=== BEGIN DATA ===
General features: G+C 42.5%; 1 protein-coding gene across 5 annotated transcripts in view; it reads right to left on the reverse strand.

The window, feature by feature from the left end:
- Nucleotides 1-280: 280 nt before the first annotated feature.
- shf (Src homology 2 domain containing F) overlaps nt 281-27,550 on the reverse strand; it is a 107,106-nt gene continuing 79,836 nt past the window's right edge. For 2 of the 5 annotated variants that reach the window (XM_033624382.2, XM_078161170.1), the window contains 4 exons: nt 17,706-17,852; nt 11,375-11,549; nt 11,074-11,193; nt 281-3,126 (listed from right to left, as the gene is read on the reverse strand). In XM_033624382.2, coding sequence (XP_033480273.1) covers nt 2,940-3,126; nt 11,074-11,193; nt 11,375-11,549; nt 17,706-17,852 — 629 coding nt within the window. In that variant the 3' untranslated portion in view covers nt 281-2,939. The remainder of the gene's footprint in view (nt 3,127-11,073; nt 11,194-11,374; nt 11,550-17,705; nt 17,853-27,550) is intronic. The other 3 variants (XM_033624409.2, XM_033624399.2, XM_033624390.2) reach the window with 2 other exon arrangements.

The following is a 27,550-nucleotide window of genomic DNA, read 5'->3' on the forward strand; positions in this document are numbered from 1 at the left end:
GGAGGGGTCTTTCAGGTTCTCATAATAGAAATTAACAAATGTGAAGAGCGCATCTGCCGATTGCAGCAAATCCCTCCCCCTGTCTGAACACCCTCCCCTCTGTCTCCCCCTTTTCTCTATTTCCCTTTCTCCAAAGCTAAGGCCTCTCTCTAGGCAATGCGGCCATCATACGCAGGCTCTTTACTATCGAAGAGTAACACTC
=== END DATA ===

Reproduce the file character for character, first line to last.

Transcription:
General features: G+C 42.5%; 1 protein-coding gene across 5 annotated transcripts in view; it reads right to left on the reverse strand.

The window, feature by feature from the left end:
- Nucleotides 1-280: 280 nt before the first annotated feature.
- shf (Src homology 2 domain containing F) overlaps nt 281-27,550 on the reverse strand; it is a 107,106-nt gene continuing 79,836 nt past the window's right edge. For 2 of the 5 annotated variants that reach the window (XM_033624382.2, XM_078161170.1), the window contains 4 exons: nt 17,706-17,852; nt 11,375-11,549; nt 11,074-11,193; nt 281-3,126 (listed from right to left, as the gene is read on the reverse strand). In XM_033624382.2, coding sequence (XP_033480273.1) covers nt 2,940-3,126; nt 11,074-11,193; nt 11,375-11,549; nt 17,706-17,852 — 629 coding nt within the window. In that variant the 3' untranslated portion in view covers nt 281-2,939. The remainder of the gene's footprint in view (nt 3,127-11,073; nt 11,194-11,374; nt 11,550-17,705; nt 17,853-27,550) is intronic. The other 3 variants (XM_033624409.2, XM_033624399.2, XM_033624390.2) reach the window with 2 other exon arrangements.

The following is a 27,550-nucleotide window of genomic DNA, read 5'->3' on the forward strand; positions in this document are numbered from 1 at the left end:
GGAGGGGTCTTTCAGGTTCTCATAATAGAAATTAACAAATGTGAAGAGCGCATCTGCCGATTGCAGCAAATCCCTCCCCCTGTCTGAACACCCTCCCCTCTGTCTCCCCCTTTTCTCTATTTCCCTTTCTCCAAAGCTAAGGCCTCTCTCTAGGCAATGCGGCCATCATACGCAGGCTCTTTACTATCGAAGAGTAACACTC